Monday, March 28, 2011

Jungledisk deletes your data

Yes, the title is correct. There is a bug in the Jungledisk sync which, in not uncommon conditions, will delete your synchronised data across all the computers.

Specifically, if a machine is downloading the data of a synced folder, and you shut down the machine, on the following startup, JD will think that the data not downloaded has been deleted, and proceed to delete it on the servers, which in cascade, will delete it also on your other synced machines.

This of course make the Jungledisk sync unusable - I'm not going to trust code which deletes my data.

You can still go through past backup, but that's very uncomfortable.

In addition to that, JD sync is remarkably poorly coded:
- it has a very long lag, taking long time before detecting changes.
a real use cases is the one where you made a modification to your data, then turn your computer off. while competitors start the sync upload immediately (e.g. DropBox), JD won't, so either you wait minutes doing nothing in front of the computer, or you can forget your syncing. what also happens, is that you may forget to wait, and change the data on another client - you will have to solve the conflicts when you turn your first machine on.
- it has two separate bugs related to non-ASCII characters. one bug is on the folders, and another one on the files; both cases will cause your sync on the folders/files to fail.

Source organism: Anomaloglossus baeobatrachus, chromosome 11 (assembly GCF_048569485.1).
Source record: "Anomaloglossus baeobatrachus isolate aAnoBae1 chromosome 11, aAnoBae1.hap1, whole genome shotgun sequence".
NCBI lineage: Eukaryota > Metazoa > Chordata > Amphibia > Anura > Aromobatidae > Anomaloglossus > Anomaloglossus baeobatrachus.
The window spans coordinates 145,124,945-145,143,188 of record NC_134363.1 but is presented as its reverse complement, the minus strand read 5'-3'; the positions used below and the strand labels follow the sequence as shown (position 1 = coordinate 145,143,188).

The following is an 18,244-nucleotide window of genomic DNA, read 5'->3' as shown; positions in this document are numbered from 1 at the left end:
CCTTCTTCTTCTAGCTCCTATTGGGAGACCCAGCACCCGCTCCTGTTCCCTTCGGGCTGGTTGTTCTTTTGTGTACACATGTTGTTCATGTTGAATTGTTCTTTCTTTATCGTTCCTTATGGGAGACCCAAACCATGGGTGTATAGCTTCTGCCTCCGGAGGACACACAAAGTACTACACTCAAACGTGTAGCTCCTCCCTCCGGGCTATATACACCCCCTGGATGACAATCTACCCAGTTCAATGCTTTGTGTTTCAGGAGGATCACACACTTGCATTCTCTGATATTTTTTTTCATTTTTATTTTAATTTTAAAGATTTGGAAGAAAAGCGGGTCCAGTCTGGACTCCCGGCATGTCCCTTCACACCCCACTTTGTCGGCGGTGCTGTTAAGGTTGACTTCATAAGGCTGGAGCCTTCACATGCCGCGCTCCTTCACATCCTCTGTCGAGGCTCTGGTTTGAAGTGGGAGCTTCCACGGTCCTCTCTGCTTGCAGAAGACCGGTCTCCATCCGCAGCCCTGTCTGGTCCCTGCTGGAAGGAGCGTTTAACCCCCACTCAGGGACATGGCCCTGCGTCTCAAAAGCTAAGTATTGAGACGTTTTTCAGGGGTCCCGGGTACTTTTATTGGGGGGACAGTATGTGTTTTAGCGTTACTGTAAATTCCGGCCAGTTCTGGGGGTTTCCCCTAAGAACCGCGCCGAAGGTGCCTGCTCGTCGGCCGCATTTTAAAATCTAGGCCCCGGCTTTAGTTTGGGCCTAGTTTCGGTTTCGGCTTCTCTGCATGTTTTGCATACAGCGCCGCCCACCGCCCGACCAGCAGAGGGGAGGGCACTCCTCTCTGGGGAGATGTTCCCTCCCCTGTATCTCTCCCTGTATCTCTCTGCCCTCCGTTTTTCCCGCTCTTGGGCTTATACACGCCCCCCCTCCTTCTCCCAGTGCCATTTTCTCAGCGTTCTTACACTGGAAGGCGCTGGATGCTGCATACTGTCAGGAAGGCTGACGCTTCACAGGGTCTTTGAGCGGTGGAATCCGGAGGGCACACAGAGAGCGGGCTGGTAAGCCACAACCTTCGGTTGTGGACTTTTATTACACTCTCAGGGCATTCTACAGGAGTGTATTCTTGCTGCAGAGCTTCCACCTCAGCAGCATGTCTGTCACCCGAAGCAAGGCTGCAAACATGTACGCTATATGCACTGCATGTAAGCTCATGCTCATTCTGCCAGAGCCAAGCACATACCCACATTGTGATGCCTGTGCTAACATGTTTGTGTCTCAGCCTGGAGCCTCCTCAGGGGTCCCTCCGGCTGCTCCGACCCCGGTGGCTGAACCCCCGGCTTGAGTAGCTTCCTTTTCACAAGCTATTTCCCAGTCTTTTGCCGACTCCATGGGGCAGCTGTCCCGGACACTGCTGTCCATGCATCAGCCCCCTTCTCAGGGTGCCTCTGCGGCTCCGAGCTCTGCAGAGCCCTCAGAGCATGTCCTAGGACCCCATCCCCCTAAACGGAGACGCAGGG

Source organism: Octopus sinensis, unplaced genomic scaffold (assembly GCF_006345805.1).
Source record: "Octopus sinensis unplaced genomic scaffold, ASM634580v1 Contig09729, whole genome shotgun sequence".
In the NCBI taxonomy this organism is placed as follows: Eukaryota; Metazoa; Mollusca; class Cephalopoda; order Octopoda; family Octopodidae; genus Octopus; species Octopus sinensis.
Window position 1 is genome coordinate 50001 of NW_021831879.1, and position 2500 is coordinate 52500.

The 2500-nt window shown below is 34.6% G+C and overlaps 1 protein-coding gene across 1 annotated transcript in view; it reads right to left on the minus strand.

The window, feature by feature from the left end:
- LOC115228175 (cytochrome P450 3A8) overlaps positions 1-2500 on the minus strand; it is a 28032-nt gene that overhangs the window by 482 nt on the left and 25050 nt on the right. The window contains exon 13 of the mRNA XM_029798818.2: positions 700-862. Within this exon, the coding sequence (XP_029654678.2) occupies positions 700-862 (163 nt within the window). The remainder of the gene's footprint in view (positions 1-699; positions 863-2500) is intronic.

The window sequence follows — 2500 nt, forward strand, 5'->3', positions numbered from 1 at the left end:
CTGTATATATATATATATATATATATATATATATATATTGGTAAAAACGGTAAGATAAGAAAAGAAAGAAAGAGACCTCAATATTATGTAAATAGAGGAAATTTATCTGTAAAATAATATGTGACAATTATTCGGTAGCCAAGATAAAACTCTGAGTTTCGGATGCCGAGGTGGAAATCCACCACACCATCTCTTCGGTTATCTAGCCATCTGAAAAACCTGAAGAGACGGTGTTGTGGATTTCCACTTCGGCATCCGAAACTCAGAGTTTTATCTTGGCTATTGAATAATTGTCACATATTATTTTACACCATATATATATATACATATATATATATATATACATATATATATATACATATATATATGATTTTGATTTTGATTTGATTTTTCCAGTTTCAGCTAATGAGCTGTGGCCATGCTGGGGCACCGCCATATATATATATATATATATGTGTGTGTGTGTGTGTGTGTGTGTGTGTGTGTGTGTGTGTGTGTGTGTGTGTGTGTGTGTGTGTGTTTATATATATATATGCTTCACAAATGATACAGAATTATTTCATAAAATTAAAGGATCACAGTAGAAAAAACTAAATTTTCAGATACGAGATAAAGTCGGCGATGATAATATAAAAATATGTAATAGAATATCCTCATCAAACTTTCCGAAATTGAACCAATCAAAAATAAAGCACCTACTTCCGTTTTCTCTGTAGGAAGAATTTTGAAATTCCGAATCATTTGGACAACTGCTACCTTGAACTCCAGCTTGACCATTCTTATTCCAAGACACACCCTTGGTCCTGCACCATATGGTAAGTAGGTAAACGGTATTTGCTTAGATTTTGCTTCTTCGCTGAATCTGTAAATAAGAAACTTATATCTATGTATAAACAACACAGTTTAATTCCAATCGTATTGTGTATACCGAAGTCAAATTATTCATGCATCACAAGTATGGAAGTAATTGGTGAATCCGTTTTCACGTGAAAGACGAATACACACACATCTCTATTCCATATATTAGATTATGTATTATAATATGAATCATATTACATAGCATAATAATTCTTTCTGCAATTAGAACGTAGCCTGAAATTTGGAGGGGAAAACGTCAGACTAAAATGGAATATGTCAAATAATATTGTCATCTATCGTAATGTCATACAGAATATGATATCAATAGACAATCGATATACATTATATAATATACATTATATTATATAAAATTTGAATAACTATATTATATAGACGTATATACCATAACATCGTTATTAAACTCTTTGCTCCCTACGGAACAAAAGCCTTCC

All in all, JD's syncing has always been very poor, while being an important part of the application.

Files deletion support request:
Folder syncing support request:

At this point I'm really annoyed by filing bugs, so I didn't file the bug for non-ASCII files.

I'm trying SpiderOak now, and if it works well, I won't hesitate a moment before swithing.


Anonymous said...


We use JD for our work and have noticed data disappearing, which is most inconvenient. JD say that someone must have done it but we have provided evidence to show that this is not the case. I wondered if you might be able to recommend a cloud server that offers a better service?

Many thanks

Jim Corney said...

It's very difficult to qualify "better" service, because it's in a bizarre position of having very good functionality, while being essentially unusable because the development halted.

The closest product I was able to use is CrashPlan. It's not so funcionality-rich, but at least it works fine.

Jim Corney said...

Also, forgot to say. Before CrashPlan, I've been using SpiderOak for an year or so.

I was satisfied enough with it (it has minor bugs as well, but at least "it works"), but it has an architectural problem - it doesn't handle a large (dozens of thousands) number of files.
When you will trigger such situation, SpiderOak will start to hang, making it impossible to use the interface. In addition to that, it's programmed as single thread: this means that even if you have a super-powerful quad-core (which is not an uncommon setup nowadatys), you will notice that one core will be used, 100%, but not the others.

Because of this, I had to eliminate SpiderOak as well. I don't know if this bug has been solved, but my guess is that it hasn't - I waited for months, and they didn't show even a minimal progress.